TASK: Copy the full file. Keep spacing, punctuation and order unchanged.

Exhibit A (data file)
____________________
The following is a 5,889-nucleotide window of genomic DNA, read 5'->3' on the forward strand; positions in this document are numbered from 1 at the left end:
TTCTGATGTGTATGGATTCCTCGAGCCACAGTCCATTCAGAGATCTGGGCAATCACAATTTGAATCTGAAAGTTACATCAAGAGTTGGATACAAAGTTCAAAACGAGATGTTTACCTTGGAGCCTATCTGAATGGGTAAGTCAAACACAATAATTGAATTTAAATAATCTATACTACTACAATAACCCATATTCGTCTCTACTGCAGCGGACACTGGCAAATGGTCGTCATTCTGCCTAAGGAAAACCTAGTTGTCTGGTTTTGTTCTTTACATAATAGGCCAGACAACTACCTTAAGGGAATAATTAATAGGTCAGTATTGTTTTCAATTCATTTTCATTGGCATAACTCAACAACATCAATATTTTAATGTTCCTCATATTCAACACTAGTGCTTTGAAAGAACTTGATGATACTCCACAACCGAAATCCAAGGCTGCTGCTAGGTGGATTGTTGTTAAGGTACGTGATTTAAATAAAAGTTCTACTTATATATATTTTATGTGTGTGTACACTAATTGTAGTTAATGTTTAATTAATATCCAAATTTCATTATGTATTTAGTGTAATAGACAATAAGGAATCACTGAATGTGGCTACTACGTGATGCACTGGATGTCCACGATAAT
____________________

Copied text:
The following is a 5,889-nucleotide window of genomic DNA, read 5'->3' on the forward strand; positions in this document are numbered from 1 at the left end:
TTCTGATGTGTATGGATTCCTCGAGCCACAGTCCATTCAGAGATCTGGGCAATCACAATTTGAATCTGAAAGTTACATCAAGAGTTGGATACAAAGTTCAAAACGAGATGTTTACCTTGGAGCCTATCTGAATGGGTAAGTCAAACACAATAATTGAATTTAAATAATCTATACTACTACAATAACCCATATTCGTCTCTACTGCAGCGGACACTGGCAAATGGTCGTCATTCTGCCTAAGGAAAACCTAGTTGTCTGGTTTTGTTCTTTACATAATAGGCCAGACAACTACCTTAAGGGAATAATTAATAGGTCAGTATTGTTTTCAATTCATTTTCATTGGCATAACTCAACAACATCAATATTTTAATGTTCCTCATATTCAACACTAGTGCTTTGAAAGAACTTGATGATACTCCACAACCGAAATCCAAGGCTGCTGCTAGGTGGATTGTTGTTAAGGTACGTGATTTAAATAAAAGTTCTACTTATATATATTTTATGTGTGTGTACACTAATTGTAGTTAATGTTTAATTAATATCCAAATTTCATTATGTATTTAGTGTAATAGACAATAAGGAATCACTGAATGTGGCTACTACGTGATGCACTGGATGTCCACGATAAT